State legislators take a close look at agriculture

Issue Date: May 6, 2015
By Kate Campbell
Butte County tree crop farmer Rich McGowan, left, tells a legislative tour about challenges growers face as they work to produce crops, manage with water shortages and comply with a growing number of local, state and federal regulations. Those asking questions include 39th Assembly District field representative Ricardo Benitez, seated left, and Assembly members Patty Lopez, Travis Allen, James Gallagher and Jay Obernolte.
Photo/Kate Campbell
Employees at Omega Walnut in Orland sort walnuts during a tour for state legislators. The facility’s sales and marketing manager told legislators how a slowdown at West Coast ports affected employees, creating a backlog of shipments the facility is still trying to clear.
Photo/Kate Campbell

Seven members of the state Assembly, most from Southern California, got out and about in Glenn and Butte counties to learn about growing nut crops, rice and processing walnuts. Sponsored by Butte County Farm Bureau, last week's tour was hosted by rice farmer and Assembly member James Gallagher, R-Nicholas, and offered new members a firsthand look at food production in Northern California.

"My goal for the tour was to help legislators meet the people and families who grow our food," Gallagher said. "By gaining an understanding of how farms work, we'll be able to better understand regulatory requirements and create more effective laws. One thing I hope they saw is that with regulations, one size does not fit all."

At Omega Walnut in Orland, legislators toured a processing facility owned by five farming families that currently processes about 30,000 tons of walnuts a year.

Tim Merrill, sales and marketing manager for Omega Walnut, told the group a number of challenges came together this year for the new facility, including the slowdown at the Port of Oakland, which created a backlog of shipments the plant is still trying to clear.

"We could really use your help in making smoother operations at the port a state and federal issue," Merrill told legislators. "Otherwise, there'll be another labor dispute in five years and we'll be right back in the same boat. We can do a much better job with our ports."

Because walnuts have very high oil content, he explained, it's difficult to hold the crop, which is not the case for other nut crops. Changes in shipping schedules translate into fewer dockings and less flexibility for shipping perishable commodities such as walnuts.

Another problem is the impact of shipping disruptions on the plant's 50 employees, whom he described as the company's most valuable asset. The plant had to use creative schedules and vacation opportunities to reduce layoffs during the strike, Merrill said.

In addition to Gallagher, legislators participating in the tour included Assembly members Travis Allen, R-Huntington Beach; Chad Mayes, R-Yucca Valley; Matthew Harper, R-Huntington Beach; Patty Lopez, D-San Fernando; Jay Obernolte, R-Hesperia; and Scott Wilk, R-Santa Clarita.

Before leaving the grounds of Omega Walnut, Butte County Farm Bureau Executive Director Colleen Cecil pointed to an electric vehicle charging station, installed to meet statewide code requirements—but in the remote, rural area, it has never been used, she said.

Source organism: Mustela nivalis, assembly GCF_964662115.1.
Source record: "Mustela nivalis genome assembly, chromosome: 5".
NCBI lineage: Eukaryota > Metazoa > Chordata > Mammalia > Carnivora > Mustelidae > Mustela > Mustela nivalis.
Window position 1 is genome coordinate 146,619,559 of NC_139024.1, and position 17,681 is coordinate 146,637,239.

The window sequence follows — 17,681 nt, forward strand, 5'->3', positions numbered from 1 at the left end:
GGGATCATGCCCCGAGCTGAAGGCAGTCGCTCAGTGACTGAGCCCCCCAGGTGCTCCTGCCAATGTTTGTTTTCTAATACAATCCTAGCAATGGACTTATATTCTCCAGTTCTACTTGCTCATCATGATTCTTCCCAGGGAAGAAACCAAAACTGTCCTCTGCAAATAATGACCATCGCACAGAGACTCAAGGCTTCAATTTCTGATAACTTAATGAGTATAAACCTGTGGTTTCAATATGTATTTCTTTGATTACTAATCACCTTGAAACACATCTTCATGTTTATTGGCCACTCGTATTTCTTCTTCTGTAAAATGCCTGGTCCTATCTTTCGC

Cecil said because of the state's large urban population, Farm Bureau wants urban representatives "to understand the effort that goes into providing Californians with three meals a day."

"Farmers are all for clean air and water," said nut crop farmer Rich McGowan after the legislators settled into folding chairs in his farm shop. "We love to help, but I feel all the regulations are impossible to keep up with."

McGowan took the legislators through the steps needed to establish a new walnut orchard—outlining the risks and the roadblocks—before bringing it into production.

At the final stop, family rice farmer Josh Sheppard said his water situation under the current drought is "as good as it gets, but that being said, we still have a 25 percent cut in our water supply. And all we have to do is drive a quarter-mile south of here and there's a 60 percent reduction of planted acres, because that district has only been allotted 50 percent of their contract water and they'll have to make up the rest."

He said the farm is pumping groundwater to supplement the short contract supply, a situation that hasn't occurred on the family ranch since 1991.

Kelby Sheppard, who is a Butte County Farm Bureau director, took the legislators out to the farm's rice fields to discuss cultural practices and soil quality, as well as infrastructure issues. In addition to farming rice, the family owns and operates a land leveling business.

"It looks like a lot of water spread around," he said, surveying fields covered with a couple of inches of water after planting. "But I assure you, things aren't normal here. There's going to be a patchwork of unplanted fields.

"We know this is an historic situation and that presents a lot of risk," he said. "We've invested in our farm infrastructure as an insurance policy and hope we can get through this crisis and continue to farm."

California Farm Bureau Federation Political Affairs Director Casey Gudel said CFBF and a number of county Farm Bureaus conduct tours for legislators.

"Our goal is to have more elected officials visit farms and ranches, especially members representing urban districts, to give them a firsthand appreciation for what farmers and ranchers do," she said.

(Kate Campbell is an assistant editor of Ag Alert. She may be contacted at

Permission for use is granted, however, credit must be made to the California Farm Bureau Federation when reprinting this item.